The Kiowa then migrated to the Black Hills area of South Dakota where they were later expelled by the Lakota and Cheyenne. Finally, they migrated into the Southern Plains area. The presence of shield-bearing warriors in the rock art of central Montana and the Black Hills provides some evidence of this migration.

According to the oral tradition, one of the Kiowa warriors went far to the south where he was captured by the Comanche. The Comanche treated him well and gave him a horse so that he might return home with honor. Upon returning home, he told of the tribe of a land stocked with game where the summer lasted nearly all of the year. The council decided to follow the man back to the country he had seen and the following spring they began their migration south. They traveled south until they were attacked by the Comanche.

Kiowa oral tradition also tells of two rival chiefs who got into an argument and thus the tribe split up: one group moved east to settle with the Crow while the second group remained in the mountains. A long time later, the “Cold People” reunited with the Kiowa.

The Kiowa Gourd Dance (Tdiepeigah) honors the battles of the Kiowa warriors during their migration from the Northern Plains to the Southern Plains. This Kiowa ceremony began as a spiritual gift from the red wolf to a Kiowa warrior who was separated from his war party.

With regard to language, Kiowa is a part of the Tanoan family whose other branches are spoken in the Pueblos of Taos, Jemez, Isleta, and San Ildefonso in New Mexico. This suggests the possibility that the Kiowa may once have been sedentary horticulturalists who entered the Plains from the southwest.  Small bands of Tewa-speakers may have migrated to the Northern Plains long before European contact. It was here that they made the transition from elk and deer hunting to buffalo hunting. In the Northern Plains these bands underwent social and political reorganization which ultimately resulted in the formation of Kiowa nation.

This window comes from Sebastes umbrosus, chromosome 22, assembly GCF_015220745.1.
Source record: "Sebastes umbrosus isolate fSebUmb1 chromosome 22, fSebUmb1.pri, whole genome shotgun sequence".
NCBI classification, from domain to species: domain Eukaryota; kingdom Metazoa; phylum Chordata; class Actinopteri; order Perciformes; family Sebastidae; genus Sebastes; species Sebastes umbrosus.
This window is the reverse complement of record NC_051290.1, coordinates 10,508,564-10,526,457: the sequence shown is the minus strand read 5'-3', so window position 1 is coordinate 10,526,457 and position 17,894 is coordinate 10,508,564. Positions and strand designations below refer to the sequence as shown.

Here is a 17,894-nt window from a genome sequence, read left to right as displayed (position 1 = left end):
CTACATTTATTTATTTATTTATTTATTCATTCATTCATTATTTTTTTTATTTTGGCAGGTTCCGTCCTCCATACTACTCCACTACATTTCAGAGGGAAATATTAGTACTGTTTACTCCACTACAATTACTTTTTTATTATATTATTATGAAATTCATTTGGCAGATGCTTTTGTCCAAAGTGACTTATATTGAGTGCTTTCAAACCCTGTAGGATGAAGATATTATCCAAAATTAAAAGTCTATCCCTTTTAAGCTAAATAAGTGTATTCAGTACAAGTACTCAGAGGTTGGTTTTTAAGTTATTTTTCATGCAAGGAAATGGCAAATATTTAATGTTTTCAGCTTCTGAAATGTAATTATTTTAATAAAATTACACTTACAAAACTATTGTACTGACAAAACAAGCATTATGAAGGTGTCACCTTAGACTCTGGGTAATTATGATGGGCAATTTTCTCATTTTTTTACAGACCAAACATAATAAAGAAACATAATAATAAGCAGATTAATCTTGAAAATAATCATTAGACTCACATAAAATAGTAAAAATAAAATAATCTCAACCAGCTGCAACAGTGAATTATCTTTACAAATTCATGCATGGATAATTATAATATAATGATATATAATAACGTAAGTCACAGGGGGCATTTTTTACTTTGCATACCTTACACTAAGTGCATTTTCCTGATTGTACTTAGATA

Traditional Kiowa Culture:

Like other Southern Plains tribes, the Kiowa had an annual round which centered in part on buffalo hunting. The Kiowa would form fairly large winter camps which were located along streams where there was firewood and shelter from the winter storms. In early spring, when food supplies were low, the camp would break up into several smaller bands which would scatter in search of game. Later in the summer, the bands would come back together for the buffalo hunt.

After the acquisition of the horse, the tribes of the southern plains began using the tipi. Since the horse is considerably larger than the dog, this meant that longer tipi poles could be carried. Among the Osage the tipi was constructed on a framework of 13 poles which were about 18 feet long. This allowed for a lodge about 15 feet in diameter. The frame was covered with buffalo hides which had been sewn to fit the frame. Two women could set up a tipi in about 15 minutes.

Among the Kiowa, there were three kinds of horses: (1) those which were used as pack animals, (2) those which were ridden by the family, and (3) those which were used for hunting, war, and racing. A typical household composed of five adults needed approximately ten pack animals, five riding animals and two to five buffalo horses.

Kiowa men would wear buffalo robes to cover the upper part of the body. The tanned side of these robes was often painted in a sunburst design. Women’s dresses would be decorated with a simple beaded band across the shoulders.

As with other Southern Plains tribes, it was considered normal to be married and ideally all adults were married. If a man’s wife died, her family would provide him with one of her sisters as a wife. The “sister” could be a “cousin” according to the European way of describing relatives. Similarly, when a man died, his brother would be obliged to marry the widow and provide for her children.